Tigers are the largest species of the cat family. Male tigers are generally about 8 to 10 ft (2.4–3 m) long, including the 3-ft (1.8-m) tail. The Siberian tiger may be 13 ft (4 m) long, including the tail, and weigh 650 lb (290 kg), much larger than any lion. The coat of the tiger is orange-yellow with numerous prominent black stripes; black and albino specimens are sometimes found. The Siberian tiger tends to be the lightest in coloring. The male tiger has no mane comparable to that of a lion, although it may have a ruff around the sides of the head. Tigers and lions are quite similar anatomically and can be interbred.
Tigers are solitary animals and usually hunt at night. A male tiger will have a large range that will overlap with the ranges of several females. Females give birth to two or three cubs, which they raise and train for about two years. Tigers kill a variety of animals, including deer, antelope, wild pigs, and cattle. Tigers try to remain out of sight and hearing of their enemies, especially humans; they prefer fleeing to fighting. They can be killed by wild dogs, elephants, and water buffalos. Man-eating tigers are usually individuals who are too old or sick to capture wild animals. Tigers are good swimmers and enjoy bathing, especially in hot weather, which appears to make them quite uncomfortable. They are poor climbers, taking to trees only in emergencies.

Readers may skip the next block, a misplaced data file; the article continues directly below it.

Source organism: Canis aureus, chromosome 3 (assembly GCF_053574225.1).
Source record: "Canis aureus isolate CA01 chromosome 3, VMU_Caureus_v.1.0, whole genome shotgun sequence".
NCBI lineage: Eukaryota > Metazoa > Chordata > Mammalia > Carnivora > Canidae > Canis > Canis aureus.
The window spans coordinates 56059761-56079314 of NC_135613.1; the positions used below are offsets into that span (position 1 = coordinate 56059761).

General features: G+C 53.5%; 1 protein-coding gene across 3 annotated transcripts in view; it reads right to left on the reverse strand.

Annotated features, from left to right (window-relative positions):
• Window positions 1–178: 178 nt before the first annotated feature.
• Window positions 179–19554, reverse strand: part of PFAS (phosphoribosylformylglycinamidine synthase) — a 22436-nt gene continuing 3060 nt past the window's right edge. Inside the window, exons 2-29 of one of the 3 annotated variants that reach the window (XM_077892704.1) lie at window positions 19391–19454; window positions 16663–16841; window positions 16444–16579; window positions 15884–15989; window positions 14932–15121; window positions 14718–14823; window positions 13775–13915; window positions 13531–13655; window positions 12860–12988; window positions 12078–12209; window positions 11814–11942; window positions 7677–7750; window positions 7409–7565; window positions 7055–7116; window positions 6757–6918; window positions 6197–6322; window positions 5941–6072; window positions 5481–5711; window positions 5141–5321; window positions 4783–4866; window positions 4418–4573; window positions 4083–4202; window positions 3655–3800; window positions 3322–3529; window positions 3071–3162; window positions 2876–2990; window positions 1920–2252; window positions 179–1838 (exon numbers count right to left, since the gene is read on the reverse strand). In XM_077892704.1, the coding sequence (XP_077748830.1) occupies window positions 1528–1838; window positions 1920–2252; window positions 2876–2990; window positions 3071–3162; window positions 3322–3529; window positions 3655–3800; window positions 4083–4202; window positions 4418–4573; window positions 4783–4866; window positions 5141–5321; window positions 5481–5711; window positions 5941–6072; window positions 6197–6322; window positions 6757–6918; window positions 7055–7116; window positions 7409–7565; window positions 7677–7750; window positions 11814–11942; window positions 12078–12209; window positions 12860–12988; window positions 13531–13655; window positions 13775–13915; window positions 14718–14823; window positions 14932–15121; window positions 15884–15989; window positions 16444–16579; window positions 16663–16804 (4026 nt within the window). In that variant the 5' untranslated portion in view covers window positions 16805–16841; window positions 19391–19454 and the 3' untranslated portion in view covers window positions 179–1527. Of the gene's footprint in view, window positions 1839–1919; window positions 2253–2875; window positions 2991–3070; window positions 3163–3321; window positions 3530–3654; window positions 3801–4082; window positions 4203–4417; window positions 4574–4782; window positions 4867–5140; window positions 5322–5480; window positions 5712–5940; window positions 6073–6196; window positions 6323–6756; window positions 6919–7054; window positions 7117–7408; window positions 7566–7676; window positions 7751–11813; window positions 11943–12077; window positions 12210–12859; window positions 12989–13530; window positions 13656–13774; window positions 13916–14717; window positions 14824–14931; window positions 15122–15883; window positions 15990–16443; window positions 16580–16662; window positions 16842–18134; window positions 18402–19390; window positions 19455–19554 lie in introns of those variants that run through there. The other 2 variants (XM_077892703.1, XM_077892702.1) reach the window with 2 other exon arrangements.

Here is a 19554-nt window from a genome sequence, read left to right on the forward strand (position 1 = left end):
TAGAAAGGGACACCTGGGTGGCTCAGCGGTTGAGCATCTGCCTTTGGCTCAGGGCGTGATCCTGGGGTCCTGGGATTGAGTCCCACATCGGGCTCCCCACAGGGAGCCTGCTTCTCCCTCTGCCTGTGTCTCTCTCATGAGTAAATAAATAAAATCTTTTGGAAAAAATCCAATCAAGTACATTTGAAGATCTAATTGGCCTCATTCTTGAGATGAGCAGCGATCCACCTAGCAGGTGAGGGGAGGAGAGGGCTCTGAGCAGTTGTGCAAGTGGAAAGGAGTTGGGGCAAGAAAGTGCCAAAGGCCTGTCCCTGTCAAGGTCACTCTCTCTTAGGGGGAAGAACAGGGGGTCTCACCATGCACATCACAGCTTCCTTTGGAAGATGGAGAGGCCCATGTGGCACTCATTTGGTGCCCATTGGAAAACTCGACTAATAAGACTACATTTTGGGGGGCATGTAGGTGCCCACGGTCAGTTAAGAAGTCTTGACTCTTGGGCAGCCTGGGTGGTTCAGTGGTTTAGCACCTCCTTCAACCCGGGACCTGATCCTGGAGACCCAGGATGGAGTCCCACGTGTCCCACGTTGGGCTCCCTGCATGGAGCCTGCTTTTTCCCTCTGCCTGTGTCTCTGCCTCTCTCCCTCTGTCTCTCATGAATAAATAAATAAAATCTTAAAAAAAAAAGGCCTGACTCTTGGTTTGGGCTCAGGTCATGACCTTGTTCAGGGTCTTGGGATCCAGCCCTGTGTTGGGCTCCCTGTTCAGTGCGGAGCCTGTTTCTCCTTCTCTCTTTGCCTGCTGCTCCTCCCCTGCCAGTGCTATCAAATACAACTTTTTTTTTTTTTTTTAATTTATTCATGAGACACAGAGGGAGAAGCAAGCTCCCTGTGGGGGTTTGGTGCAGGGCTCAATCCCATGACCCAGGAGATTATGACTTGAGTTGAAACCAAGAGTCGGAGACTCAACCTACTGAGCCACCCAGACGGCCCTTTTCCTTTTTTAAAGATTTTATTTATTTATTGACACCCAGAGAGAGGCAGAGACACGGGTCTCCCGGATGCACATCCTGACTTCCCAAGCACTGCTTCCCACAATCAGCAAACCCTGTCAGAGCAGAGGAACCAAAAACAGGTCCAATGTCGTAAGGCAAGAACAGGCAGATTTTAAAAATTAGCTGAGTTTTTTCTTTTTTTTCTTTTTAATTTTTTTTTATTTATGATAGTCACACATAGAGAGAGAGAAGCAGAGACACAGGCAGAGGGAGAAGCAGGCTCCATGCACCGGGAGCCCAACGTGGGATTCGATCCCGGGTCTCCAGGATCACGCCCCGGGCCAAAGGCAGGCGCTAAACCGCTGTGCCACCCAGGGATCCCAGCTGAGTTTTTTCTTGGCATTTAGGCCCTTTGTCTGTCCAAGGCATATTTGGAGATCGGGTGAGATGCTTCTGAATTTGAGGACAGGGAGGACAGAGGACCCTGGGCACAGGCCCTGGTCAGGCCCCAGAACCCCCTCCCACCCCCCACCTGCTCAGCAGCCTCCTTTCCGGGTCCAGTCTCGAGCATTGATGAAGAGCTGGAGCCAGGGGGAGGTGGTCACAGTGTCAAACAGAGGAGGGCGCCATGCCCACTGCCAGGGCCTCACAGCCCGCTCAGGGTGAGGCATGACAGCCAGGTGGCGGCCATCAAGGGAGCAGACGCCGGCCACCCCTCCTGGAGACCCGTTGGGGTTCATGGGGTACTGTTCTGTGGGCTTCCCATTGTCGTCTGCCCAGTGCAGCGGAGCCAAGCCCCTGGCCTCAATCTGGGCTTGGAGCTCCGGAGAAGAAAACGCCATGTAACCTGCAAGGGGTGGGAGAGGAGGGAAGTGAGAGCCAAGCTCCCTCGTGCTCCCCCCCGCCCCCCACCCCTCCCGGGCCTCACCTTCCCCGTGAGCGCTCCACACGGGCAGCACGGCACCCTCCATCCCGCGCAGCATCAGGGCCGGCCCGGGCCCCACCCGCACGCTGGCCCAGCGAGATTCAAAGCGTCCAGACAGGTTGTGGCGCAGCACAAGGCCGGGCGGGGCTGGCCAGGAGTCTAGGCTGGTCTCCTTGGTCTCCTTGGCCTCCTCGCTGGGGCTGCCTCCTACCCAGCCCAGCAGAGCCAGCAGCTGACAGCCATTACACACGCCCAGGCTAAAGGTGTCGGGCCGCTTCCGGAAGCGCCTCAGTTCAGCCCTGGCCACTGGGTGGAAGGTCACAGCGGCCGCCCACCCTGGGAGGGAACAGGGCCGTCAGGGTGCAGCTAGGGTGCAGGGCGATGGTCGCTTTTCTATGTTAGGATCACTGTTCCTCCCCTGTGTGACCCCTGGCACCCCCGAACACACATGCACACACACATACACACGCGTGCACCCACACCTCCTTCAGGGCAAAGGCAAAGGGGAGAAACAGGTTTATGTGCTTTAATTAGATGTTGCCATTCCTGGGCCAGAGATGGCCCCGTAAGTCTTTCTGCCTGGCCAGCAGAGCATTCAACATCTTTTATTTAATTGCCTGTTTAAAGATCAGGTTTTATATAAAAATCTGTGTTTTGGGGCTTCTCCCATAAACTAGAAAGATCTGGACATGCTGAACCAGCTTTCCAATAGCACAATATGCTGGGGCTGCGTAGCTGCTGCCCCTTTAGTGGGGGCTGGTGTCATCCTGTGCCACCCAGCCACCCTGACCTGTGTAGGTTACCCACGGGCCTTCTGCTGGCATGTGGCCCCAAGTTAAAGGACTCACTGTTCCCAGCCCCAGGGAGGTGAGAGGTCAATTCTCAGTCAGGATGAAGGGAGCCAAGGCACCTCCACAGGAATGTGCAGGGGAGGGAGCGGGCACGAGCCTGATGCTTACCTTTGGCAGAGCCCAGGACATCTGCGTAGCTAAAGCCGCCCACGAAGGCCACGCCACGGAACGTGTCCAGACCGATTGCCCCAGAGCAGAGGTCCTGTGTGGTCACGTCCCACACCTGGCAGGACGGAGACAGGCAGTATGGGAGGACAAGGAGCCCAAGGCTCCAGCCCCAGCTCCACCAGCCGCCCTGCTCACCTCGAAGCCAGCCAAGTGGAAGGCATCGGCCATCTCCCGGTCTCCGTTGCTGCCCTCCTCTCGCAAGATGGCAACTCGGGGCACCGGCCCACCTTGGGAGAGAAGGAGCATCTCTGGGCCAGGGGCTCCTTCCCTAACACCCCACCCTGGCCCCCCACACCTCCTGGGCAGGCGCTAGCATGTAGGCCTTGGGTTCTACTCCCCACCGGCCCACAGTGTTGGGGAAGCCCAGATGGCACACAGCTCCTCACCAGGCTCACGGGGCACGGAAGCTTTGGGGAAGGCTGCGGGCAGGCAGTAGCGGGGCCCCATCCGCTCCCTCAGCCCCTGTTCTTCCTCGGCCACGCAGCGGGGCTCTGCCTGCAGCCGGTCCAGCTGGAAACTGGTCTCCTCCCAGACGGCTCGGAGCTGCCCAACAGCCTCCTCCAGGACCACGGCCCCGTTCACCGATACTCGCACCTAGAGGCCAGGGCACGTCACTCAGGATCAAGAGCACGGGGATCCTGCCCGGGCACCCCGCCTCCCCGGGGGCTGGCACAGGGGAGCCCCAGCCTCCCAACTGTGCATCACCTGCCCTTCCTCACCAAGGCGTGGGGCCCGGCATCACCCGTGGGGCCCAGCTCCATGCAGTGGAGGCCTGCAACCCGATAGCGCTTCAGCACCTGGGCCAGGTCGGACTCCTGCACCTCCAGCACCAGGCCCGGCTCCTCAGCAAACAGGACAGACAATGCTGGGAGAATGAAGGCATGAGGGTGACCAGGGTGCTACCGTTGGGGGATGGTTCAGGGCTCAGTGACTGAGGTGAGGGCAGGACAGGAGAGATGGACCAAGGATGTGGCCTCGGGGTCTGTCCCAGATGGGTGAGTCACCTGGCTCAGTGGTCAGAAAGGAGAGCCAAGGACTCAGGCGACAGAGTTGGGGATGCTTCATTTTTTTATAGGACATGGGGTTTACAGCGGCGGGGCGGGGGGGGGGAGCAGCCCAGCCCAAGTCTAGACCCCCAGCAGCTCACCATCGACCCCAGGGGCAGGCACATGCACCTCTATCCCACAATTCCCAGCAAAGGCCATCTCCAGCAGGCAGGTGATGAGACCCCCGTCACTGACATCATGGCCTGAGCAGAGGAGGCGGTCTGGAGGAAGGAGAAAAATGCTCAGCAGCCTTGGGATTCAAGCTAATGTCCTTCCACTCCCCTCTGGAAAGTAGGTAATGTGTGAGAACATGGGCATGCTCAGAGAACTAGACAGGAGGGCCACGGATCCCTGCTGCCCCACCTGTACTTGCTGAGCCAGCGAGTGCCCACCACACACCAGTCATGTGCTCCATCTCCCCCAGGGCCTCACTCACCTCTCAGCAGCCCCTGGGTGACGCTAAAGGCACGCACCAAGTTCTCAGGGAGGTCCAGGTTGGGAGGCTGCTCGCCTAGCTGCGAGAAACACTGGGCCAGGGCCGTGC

The tiger is an endangered species. Trophy hunting of tigers was a common "sport" in the past, especially during the time of the Raj in India, when tens of thousands of Bengal tigers were shot. The greatest threats to the tiger now, however, are loss of natural habitat, loss of prey species such as deer and wild cattle to hunting by humans, and poaching. Tiger bone is used in traditional Chinese medicines to treat a variety of ailments, including rheumatism and impotence, and its sale and use continue despite a ban imposed by the Convention on International Trade in Endangered Species (CITES) in 1976.
Three tiger subspecies, the Caspian, Javan, and Balinese tigers, are extinct; the South China tiger is very near extinction. According to 1995 population estimates, the Bengal tiger is believed to be the most numerous, with an estimated surviving population of 4,000. It is followed by the Indochinese tiger (1,100), the Sumatran tiger (400), and the Siberian tiger (250). Some population rebounds have been noted since then, however, in eastern Siberia, Nepal, and some parts of India owing to increased conservation efforts, but more recently the Bengal tiger population in India has suffered from serious poaching for the Chinese medicinal and animal skin markets. Captive breeding programs for tigers have met with considerable success but are plagued by a lack of space and the problem of maintaining genetic purity between subspecies that are defined more by range than by biological differences.